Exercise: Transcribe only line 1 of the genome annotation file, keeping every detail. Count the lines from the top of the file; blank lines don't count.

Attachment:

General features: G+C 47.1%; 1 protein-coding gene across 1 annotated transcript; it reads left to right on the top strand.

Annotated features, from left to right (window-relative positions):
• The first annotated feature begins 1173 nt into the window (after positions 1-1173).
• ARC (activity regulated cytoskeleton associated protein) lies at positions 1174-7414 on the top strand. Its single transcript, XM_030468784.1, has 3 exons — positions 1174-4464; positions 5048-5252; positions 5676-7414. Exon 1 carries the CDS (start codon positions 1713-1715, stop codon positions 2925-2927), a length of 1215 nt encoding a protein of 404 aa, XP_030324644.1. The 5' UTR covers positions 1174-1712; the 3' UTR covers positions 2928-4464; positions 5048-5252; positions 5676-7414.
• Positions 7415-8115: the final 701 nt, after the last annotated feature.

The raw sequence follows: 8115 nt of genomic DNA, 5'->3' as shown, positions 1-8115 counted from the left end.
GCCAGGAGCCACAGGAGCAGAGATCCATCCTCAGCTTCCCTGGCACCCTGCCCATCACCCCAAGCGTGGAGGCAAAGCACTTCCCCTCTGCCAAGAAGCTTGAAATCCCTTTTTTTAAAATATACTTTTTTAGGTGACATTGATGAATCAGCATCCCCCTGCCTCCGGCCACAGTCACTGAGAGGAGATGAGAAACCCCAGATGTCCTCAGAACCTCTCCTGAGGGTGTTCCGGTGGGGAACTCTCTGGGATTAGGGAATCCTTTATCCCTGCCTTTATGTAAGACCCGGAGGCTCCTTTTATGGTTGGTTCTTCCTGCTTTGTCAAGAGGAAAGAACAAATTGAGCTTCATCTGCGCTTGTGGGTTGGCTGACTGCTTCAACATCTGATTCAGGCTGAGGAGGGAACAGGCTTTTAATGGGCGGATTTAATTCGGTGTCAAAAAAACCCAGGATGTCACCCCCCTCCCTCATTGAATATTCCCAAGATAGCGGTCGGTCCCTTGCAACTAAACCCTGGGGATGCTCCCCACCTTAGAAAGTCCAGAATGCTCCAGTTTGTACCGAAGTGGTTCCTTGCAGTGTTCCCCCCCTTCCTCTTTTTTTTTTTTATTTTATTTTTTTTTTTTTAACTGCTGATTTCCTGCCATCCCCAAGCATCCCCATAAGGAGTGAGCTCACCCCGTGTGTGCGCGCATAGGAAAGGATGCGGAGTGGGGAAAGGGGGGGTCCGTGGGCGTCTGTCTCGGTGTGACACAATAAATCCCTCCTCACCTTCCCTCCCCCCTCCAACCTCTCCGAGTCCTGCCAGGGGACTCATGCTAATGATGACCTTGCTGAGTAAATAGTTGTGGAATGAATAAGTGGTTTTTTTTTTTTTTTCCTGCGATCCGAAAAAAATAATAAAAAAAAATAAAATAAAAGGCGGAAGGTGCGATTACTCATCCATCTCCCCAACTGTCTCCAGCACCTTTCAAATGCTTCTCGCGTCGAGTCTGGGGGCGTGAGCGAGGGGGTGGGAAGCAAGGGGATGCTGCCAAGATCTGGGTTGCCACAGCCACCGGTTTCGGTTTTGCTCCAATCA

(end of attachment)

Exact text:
General features: G+C 47.1%; 1 protein-coding gene across 1 annotated transcript; it reads left to right on the top strand.